• An angry Pat Turner in Canberra, 2007, after Northern Territory Emergency Response was announced. (AAP)
Indigenous leaders have berated the government and spoken out about the failures of the Northern Territory Intervention at an event in Sydney this week.
By
Amanda Copp

Source:
NITV News
21 Jun 2017 - 4:51 PM  UPDATED 21 Jun 2017 - 4:51 PM

Aboriginal rights campaigner, Pat Turner; hip hop artist, Kylie Sambo; and broadcaster, Steve Hodder Watt reflected on 10 years since the NT's Emergency Response at the University of Technology Sydney on Tuesday night.

Ms Turner said the intervention was “just idiotic, political grandstanding” and lamented the damage it had done in Aboriginal communities.

“It is the worst set of public policy that I have ever seen and I have worked in the public sector forty years of my life," she said.

Research presented at the event suggested conditions for Indigenous people in the Territory have become much worse after the intervention.

Since 2007, the rate of Indigenous incarceration has doubled; the number of children in out-of-home care has gone up by three times; and there has been a spike in youth suicide and self harm.

Kylie Sambo was 16-years-old when the intervention came into effect and experienced policies firsthand.

"It's hurtful to go into the shop with a BasicsCard and everyone else is looking at me and the rest of my family and everyone else in my community wondering, 'what is that card?'”

“And when they do find out what that card is, they going to be looking at us differently, thinking that person is an early school leaver, like myself, or that person has been in jail."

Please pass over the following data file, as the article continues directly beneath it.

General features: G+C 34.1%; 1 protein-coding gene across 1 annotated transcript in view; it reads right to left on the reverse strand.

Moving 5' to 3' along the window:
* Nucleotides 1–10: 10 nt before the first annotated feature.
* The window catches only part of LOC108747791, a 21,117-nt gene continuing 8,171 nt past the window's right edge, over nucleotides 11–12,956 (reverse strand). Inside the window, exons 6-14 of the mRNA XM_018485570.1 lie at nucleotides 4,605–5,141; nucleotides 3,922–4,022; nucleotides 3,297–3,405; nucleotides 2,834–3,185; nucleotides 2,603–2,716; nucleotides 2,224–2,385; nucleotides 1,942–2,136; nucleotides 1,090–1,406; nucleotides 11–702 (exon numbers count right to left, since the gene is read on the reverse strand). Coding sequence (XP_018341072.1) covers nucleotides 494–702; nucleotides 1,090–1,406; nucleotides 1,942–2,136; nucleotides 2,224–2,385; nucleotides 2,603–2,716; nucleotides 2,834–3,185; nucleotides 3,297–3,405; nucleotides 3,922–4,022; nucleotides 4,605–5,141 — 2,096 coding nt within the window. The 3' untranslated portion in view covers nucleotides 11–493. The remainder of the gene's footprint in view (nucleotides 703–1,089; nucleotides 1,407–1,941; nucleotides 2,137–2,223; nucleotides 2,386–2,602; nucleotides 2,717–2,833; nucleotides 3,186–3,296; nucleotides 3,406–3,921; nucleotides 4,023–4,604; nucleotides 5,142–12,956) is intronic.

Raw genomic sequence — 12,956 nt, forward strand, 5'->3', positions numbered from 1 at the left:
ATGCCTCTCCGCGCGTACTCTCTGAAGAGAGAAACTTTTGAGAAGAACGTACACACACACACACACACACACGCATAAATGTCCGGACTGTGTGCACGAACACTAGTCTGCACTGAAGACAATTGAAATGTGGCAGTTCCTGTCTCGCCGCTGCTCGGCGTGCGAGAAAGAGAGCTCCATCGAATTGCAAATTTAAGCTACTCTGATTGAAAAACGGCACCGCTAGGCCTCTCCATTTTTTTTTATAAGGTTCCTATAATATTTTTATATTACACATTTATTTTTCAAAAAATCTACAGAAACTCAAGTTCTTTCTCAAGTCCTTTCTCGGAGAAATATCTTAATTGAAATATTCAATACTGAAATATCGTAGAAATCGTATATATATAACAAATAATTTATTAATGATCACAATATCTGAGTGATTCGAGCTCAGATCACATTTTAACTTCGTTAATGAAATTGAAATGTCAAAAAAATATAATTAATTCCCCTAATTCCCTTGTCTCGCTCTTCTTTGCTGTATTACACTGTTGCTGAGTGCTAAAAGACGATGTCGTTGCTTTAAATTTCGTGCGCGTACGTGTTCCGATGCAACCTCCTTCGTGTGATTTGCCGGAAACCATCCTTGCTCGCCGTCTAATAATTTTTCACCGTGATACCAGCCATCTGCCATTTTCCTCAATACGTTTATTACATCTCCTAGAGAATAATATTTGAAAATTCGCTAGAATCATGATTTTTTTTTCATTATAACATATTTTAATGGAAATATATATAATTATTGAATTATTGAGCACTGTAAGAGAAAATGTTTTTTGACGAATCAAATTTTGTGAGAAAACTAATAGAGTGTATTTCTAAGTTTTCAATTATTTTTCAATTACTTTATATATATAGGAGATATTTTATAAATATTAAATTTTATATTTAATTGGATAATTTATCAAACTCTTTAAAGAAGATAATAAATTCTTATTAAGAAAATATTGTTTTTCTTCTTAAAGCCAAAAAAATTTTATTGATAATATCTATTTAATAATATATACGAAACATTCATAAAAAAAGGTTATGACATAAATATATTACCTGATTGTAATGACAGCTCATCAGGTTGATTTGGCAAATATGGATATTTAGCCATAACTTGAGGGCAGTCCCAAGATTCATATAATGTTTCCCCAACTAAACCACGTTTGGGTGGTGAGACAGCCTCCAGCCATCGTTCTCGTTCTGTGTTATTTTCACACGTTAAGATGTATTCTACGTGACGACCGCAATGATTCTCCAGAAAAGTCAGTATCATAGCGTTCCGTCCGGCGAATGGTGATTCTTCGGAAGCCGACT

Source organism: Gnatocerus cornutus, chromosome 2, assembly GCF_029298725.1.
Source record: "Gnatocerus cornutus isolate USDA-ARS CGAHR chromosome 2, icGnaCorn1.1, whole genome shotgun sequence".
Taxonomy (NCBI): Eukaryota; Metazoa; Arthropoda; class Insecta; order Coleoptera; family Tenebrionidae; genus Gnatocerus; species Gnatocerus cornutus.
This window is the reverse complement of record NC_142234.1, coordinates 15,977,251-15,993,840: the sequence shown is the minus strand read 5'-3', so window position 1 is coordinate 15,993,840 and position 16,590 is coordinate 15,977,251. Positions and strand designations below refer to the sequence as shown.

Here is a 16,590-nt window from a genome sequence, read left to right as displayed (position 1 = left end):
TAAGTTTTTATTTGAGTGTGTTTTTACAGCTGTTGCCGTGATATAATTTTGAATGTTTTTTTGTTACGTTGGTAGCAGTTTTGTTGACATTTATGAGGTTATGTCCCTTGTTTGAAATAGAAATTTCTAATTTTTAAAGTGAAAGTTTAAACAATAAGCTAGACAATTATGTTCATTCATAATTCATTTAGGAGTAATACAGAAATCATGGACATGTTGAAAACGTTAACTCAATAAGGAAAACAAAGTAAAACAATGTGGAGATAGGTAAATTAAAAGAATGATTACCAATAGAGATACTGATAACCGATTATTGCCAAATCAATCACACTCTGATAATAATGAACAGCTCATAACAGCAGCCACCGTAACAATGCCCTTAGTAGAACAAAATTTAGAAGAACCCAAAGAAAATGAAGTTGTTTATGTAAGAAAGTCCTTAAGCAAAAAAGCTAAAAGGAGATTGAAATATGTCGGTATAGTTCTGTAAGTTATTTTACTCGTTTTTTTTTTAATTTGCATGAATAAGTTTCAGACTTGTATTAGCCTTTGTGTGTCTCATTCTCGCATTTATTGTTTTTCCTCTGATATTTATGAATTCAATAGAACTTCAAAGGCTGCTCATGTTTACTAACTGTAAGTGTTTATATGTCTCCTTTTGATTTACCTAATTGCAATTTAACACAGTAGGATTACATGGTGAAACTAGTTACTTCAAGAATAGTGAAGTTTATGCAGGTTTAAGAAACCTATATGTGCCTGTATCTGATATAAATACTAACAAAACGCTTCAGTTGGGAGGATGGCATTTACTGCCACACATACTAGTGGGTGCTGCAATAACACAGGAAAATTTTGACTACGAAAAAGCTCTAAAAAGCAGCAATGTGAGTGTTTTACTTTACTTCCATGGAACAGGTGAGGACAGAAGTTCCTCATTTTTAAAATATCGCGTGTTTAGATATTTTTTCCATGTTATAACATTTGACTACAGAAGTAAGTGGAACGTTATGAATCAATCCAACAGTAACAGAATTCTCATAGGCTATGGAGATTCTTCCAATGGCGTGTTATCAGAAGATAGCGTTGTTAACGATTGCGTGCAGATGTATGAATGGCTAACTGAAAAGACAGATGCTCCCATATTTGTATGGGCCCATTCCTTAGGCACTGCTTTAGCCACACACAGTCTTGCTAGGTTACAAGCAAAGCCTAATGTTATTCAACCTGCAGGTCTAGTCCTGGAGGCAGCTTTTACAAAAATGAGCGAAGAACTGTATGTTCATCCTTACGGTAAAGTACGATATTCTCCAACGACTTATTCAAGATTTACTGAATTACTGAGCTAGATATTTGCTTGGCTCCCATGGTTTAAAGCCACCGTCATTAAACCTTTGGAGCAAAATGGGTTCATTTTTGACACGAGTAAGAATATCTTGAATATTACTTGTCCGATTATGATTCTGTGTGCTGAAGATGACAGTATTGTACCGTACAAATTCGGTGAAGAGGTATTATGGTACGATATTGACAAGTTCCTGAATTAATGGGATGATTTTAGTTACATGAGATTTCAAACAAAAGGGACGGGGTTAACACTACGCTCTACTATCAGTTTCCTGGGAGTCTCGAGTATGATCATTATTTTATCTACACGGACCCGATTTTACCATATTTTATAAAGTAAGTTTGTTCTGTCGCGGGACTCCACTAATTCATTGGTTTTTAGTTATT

She said when it comes to government control of Aboriginal people, nothing has changed.

“We're still getting treated like this and it's not right, it happened years ago, decades ago, it happened 10 years ago and it's still happening today.”

“When are we going to get that change?"

“That's the history  of Australia, the protection acts, the missions and unfortunately we're back with that now."

Steve Hodder Watts said the government’s actions only exacerbated ingrained social problems.

"I think that intervention accentuated that socio-cultural disconnect, and obviously elevated the disempowerment of Aboriginal people and their organisations."

Policies from the intervention are still in effect but Mr Hodder Watt said people have become desensitised and forget that controls over Indigenous communities still exist.

“It's important to come down and have people realise that the fight has to continue and it's still going on."

Senior researcher at Jumbunna Indigenous House of Learning, Paddy Gibson said the intervention is simply continuing Australia's dark history with Indigenous people. 

“That's the history  of Australia, the protection acts, the missions and unfortunately we're back with that now,” he said.

“We're back in that era and we're seeing the effects of that not just in the Northern Territory, but right across Australia."

The question now is, what can be done to improve Aboriginal lives which continue to be controlled by the government.

Ms Turner said power should be returned to local people to determine how they run their communities.

“We should be able to make mistakes -- everybody else had made them for us -- we should be able to work it out for ourselves, but we have to be given the mechanism and the resources to be able to do that,” she said.

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